The thing is, no matter how much I want my students to pressure test, and they should, we will always be limited by the realities of the intensity, and the response in the fight problem.
The Intensity Problem
While we all want to train for the reality of self-preservation, we also don’t want to hurt our training partners. As such, there are very few options to go all out and test self-preservation techniques, strategies, and tactics. Sure, you can put on some protective gear and that helps. But there’s no way to introduce punches to the throat, eye gouges, groin, and knee cap kicks at an all out pace. Someone is going to get seriously hurt. It’s for this very same reason you tap in submission wrestling, because if you don’t, you going to end up breaking something.
We are ultimately stuck between a rock and a hard place. While we want to train as realistic as we can, there’s only so far one can go with realism. Of course, and as most people know my position on this, combat sports sparring is the next best thing. MMA, boxing, kickboxing, and grappling sparring are all great intensity experiences, teaching individuals to cope with pressure. But again, as good as these are, they are not self-preservation experiences, and there’s a limit to how often you can spar all out anyway. This especially true if you want to consider your long term health.
So the truth is, pedagogically there are ways to pressure test (I have designed several of these for training), but they will ALWAYS fall short of the reality of interpersonal violence. You can never go all out in training to test what you have been teaching and or learning. You can try, and you should, but you are quickly going to run out of people to test on.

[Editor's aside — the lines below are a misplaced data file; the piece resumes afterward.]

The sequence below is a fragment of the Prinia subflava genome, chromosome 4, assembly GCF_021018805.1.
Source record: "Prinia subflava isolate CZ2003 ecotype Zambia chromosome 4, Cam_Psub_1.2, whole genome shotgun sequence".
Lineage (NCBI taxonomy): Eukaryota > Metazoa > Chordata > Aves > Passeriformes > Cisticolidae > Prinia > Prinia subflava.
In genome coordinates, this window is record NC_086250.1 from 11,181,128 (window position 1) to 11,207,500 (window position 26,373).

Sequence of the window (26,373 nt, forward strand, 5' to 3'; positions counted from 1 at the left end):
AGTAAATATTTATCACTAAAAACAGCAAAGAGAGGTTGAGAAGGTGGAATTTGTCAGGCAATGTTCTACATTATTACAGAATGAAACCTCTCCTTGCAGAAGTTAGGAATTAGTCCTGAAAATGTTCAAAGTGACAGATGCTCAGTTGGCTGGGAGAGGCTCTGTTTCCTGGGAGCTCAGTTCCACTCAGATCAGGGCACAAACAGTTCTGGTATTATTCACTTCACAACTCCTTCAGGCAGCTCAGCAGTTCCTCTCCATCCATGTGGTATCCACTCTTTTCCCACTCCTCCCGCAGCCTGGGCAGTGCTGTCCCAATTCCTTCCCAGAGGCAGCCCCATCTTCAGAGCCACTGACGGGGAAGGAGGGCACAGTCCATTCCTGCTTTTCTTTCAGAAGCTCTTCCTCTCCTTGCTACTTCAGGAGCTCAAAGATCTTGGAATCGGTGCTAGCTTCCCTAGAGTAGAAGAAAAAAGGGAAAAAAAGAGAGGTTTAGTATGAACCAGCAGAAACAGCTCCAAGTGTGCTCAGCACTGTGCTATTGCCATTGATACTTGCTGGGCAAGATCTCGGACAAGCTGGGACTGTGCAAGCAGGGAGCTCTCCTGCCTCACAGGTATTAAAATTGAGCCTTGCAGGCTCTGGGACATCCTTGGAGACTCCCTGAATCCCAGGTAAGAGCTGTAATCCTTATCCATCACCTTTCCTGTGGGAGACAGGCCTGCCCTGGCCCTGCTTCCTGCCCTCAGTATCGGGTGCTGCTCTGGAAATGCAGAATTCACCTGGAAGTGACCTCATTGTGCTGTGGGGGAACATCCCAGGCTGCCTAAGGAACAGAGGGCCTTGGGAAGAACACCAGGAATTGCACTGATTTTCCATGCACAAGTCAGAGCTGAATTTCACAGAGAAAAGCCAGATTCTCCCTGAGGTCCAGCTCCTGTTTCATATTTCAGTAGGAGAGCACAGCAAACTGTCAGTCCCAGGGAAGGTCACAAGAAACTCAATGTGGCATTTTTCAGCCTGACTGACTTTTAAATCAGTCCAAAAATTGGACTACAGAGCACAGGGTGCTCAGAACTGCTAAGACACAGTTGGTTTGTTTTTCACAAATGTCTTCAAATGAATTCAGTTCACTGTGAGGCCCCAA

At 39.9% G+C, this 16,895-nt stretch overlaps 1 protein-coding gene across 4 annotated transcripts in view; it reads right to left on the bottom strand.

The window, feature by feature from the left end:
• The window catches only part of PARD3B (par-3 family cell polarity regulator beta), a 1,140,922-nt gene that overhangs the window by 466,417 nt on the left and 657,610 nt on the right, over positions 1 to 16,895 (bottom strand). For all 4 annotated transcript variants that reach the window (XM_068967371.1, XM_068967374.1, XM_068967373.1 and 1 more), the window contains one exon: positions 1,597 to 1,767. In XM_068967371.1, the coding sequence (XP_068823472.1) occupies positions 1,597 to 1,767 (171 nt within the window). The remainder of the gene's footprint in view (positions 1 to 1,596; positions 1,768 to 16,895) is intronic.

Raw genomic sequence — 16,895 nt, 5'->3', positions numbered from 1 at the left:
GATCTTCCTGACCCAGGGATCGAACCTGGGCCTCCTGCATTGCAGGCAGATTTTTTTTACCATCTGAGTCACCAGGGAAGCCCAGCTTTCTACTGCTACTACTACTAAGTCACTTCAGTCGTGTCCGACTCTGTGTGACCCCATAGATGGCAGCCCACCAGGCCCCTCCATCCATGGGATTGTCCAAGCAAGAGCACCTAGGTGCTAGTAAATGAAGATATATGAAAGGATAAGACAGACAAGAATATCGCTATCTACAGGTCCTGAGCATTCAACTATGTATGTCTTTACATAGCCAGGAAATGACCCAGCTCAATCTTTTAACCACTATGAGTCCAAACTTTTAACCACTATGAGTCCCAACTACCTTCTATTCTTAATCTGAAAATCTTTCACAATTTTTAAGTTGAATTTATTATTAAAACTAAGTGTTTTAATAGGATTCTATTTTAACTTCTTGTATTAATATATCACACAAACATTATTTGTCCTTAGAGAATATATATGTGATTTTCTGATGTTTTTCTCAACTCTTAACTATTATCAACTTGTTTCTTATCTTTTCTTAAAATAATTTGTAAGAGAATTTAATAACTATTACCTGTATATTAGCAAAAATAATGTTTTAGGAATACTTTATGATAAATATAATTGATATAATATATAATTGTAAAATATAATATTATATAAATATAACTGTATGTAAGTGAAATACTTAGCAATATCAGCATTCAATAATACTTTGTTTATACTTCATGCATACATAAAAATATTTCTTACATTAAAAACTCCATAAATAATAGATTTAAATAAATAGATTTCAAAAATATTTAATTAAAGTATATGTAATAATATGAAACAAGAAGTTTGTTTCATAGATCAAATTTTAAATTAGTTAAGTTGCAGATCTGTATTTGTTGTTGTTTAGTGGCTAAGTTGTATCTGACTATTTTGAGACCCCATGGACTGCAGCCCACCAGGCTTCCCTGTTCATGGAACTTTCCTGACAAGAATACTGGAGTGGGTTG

The Response in the fight Problem
It would be quit comical, if not disastrous, to take many of these self-defense experts seriously when they shout out claims on what someone should do in interpersonal violence — especially when most have never had to defend themselves.
Even with training against an uncooperative opponent under pressure you have zero idea on how you will actually react in a real self-preservation incident until you are actually in it. The Dojo isn’t reality, and never will be. There’s a huge difference between some adrenaline in training and real gut wrenching fear in a fight for your life. I have seen guys who do well in pressure testing in the academy, fall completely apart in a real altercation. It is for this reason, I spend a lot of time with my students teaching them how to develop their inner fitness.
Bottom line: there are aspects of being immersed in a real world self-preservation experience that cannot easily be recreated in training.
For example, in a real world self-preservation incident there’s a strong chance your Amygdala will be hijacked. This is an immediate, overwhelming emotional response, that makes it hard for you to think clearly. The massive chemical change in your body will overwhelm your coordination. Applying what you learned in your self-defense class, that’s if you can even remember it, will feel harder to accomplish, clumsy even. In fact, what your body really want’s to do is run, and everything it’s doing is to enable this to happen.